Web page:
I'll take a whack at my own question here, based on the comments and additional resources folks have pointed out.
It appears that there is not an "agreed upon" definition of agnosticism (and to a lesser extent, atheism), even from a more narrow or formal philosophical perspective for the purpose of understanding one's epistemological position. Even so, there does appear to be commentary in the literature where attempts are made to create this distinction.
The weak, soft or "man on the street" form
Russell Bertrand does equivocate between agnosticism and atheism, stating that he would tell a philosopher that he is an agnostic, while telling a "man on the street" that he was an atheist, as discussed here.
As a philosopher, if I were speaking to a purely philosophic audience I should say that I ought to describe myself as an Agnostic, because I do not think that there is a conclusive argument by which one can prove that there is not a God. On the other hand, if I am to convey the right impression to the ordinary man in the street I think that I ought to say that I am an Atheist, because, when I say that I cannot prove that there is not a God, I ought to add equally that I cannot prove that there are not the Homeric gods.”
― Bertrand Russell, in Am I An Atheist Or An Agnostic? A Plea For Tolerance In The Face Of New Dogmas (1947 or 1949)
This does appear to get at the general problem with these two terms. There are "hard" and "soft" forms of both, and sometimes the formulation for what is "hard" and what is "soft" (or strong and weak) overlap each other, depending on who is creating the formulation.
For example, one can use the term agnostic to simply indicate that one doesn't have enough information to make a decision yet. This is the "common" definition (or "man on the street" version). In this sense, it typically also implies that one feels no urgency to make a decision and/or is not urgently seeking more information. In this sense, one can be agnostic about just about any subject - you could be agnostic about theism, or atheism, about the origin of the universe (in either case), or practically about any worldview or philosophical framework.
If you state you are an agnostic according to this "common" definition, the proper follow-up question is "agnostic to what?" Are you agnostic to theism, or agnostic to atheism, or agnostic to both, or agnostic to any philosophy at all?
The strong, hard and/or philosophical form
Bertrand seems to imply there is a more philosophical form of the term(s), or at least one which a philosopher will understand, while a "man on the street" will not. By this he must imply that a philosopher would naturally put an agnostic in the atheism camp, and he is first an atheist, believing there is not a God, and secondarily, agnostic, in that in some sense he is either open to further evidence, or simply believes on an epistemological level that it is not possible to prove the non-existence of God.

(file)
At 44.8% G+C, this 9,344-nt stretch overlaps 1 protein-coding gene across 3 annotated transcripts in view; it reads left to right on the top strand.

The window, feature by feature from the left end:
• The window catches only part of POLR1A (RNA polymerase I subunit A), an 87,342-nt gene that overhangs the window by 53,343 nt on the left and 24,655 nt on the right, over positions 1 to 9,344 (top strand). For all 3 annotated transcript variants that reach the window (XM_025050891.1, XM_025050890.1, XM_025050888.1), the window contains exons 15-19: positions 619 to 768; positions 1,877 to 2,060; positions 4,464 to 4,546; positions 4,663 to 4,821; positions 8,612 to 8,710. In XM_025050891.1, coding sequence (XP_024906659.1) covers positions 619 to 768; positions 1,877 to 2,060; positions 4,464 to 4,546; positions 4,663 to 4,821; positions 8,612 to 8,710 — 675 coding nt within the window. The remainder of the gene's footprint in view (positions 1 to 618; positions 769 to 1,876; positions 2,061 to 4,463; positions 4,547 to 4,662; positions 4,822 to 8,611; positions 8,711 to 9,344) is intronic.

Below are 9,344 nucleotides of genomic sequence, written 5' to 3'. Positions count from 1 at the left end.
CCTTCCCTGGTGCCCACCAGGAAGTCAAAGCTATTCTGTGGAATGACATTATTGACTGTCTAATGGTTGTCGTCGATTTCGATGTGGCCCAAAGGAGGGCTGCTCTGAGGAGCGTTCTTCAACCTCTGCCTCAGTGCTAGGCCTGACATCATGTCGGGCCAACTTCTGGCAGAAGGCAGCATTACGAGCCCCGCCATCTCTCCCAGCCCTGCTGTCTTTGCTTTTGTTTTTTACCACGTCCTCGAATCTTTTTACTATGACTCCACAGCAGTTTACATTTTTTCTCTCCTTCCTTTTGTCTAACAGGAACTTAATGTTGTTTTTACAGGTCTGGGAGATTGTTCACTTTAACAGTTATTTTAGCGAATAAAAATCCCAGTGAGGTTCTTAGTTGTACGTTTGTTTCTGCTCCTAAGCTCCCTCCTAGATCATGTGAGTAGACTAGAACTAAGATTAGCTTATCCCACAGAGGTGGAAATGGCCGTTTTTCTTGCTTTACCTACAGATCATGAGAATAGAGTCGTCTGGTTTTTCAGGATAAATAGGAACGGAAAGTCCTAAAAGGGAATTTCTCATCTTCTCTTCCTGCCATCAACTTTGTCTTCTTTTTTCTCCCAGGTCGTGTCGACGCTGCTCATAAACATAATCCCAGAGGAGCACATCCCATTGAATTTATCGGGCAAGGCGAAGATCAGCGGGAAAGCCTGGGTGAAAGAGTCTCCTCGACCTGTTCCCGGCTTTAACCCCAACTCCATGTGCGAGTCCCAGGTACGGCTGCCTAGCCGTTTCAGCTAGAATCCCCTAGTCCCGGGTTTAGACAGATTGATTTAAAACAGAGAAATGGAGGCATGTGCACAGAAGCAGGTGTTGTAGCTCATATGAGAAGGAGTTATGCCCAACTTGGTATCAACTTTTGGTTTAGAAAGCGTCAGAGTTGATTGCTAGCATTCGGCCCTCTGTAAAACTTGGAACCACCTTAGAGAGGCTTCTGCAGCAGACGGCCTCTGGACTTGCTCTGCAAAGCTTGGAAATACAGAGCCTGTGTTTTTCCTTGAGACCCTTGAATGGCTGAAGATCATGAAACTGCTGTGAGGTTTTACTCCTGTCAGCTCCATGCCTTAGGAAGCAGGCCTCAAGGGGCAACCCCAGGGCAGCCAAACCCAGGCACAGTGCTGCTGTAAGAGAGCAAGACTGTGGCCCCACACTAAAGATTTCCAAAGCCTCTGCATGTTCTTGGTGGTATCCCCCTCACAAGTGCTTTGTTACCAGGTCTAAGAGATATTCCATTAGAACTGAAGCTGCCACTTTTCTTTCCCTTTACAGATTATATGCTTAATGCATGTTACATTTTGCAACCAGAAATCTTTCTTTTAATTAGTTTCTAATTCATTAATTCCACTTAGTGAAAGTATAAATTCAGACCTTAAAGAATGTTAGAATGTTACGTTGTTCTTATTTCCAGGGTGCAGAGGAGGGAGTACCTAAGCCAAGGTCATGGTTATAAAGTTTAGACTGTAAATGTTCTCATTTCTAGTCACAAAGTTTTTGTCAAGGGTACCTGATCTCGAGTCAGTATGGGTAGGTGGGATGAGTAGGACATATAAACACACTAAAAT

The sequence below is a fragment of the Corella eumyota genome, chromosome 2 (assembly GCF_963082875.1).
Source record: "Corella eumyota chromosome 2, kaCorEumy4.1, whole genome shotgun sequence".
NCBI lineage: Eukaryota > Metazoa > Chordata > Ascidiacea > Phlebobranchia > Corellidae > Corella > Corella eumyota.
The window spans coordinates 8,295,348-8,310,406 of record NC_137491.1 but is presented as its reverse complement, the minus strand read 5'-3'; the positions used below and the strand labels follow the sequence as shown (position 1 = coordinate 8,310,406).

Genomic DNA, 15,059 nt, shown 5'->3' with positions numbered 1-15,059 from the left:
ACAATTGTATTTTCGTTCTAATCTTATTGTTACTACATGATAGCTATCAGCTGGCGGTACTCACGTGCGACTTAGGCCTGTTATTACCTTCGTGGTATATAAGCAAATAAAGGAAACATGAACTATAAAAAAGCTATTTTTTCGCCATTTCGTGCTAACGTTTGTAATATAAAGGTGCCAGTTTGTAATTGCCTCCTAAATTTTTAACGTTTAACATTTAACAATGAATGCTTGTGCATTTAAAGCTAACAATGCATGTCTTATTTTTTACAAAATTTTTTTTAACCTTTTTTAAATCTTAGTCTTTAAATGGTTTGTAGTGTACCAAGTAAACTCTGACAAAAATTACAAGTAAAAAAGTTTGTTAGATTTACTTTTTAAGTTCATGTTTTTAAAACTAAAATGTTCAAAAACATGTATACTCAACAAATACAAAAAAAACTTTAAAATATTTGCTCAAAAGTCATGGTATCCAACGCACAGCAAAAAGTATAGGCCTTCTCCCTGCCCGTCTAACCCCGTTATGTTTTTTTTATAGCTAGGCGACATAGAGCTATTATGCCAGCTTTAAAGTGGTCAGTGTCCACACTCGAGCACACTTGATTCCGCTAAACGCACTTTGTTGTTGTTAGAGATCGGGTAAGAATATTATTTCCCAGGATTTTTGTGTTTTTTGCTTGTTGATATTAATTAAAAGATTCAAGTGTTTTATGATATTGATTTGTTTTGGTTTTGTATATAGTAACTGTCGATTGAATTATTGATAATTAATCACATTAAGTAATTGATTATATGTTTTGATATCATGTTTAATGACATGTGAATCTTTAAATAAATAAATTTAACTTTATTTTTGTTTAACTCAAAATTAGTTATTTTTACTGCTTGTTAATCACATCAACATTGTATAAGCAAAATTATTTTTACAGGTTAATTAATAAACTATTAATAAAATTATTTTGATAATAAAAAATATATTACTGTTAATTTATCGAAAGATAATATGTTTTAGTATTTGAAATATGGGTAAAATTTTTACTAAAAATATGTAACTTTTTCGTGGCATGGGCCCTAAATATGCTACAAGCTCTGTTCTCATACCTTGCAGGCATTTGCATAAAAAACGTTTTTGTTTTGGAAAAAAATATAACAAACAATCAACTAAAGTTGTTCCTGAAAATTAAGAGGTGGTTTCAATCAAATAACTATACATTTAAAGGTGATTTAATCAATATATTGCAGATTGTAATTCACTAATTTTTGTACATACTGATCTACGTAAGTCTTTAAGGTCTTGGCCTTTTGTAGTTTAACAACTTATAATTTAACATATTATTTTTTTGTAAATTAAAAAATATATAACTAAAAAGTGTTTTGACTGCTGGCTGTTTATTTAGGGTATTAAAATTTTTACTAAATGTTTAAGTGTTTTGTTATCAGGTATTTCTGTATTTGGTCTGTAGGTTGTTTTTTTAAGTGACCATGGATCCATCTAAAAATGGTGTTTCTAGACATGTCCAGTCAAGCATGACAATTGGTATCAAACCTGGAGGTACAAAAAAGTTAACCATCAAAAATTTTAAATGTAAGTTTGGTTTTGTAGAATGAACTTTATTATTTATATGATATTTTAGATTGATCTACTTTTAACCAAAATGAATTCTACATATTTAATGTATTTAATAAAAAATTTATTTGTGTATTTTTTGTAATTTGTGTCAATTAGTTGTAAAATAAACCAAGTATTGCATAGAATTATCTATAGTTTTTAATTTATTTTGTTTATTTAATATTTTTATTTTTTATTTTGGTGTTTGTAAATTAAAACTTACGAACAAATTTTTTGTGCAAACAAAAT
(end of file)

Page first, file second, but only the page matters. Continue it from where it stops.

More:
I consider the strong form of agnosticism to go even a step beyond Russell's position. A "strong form" agnostic doesn't make a final decision on whether God exists or not. They believe that there is not enough evidence to prove the case either way (pro or con). T.H. Huxley's position is described this way in Atheism and Agnosticism (Standford Encyclopdia of Philosophy)
Huxley thought that we would never be able to know about the ultimate origin and causes of the universe. Thus he seems to have been more like a Kantian believer in unknowable noumena than like a Vienna Circle proponent of the view that talk of God is not even meaningful. Perhaps such a logical positivist should be classified as neither a theist nor an atheist, but her view would be just as objectionable to a theist. ‘Agnostic’ is more contextual than is ‘atheist’, as it can be used in a non-theological way, as when a cosmologist might say that she is agnostic about string theory, neither believing nor disbelieving it. In this article I confine myself to the use of ‘agnostic’ in a theological context.
Huxley's agnosticism seems nevertheless to go with an extreme empiricism, nearer to Mill's methods of induction than to recent discussions of the hypothetico-deductive and partly holistic aspect of testing of theories.
... Huxley thought that propositions about the transcendent, though possibly meaningful, were empirically untestable.
Note that part in the middle about the Vienna Circle that believes talk of God is not even meaningful is called Ignosticism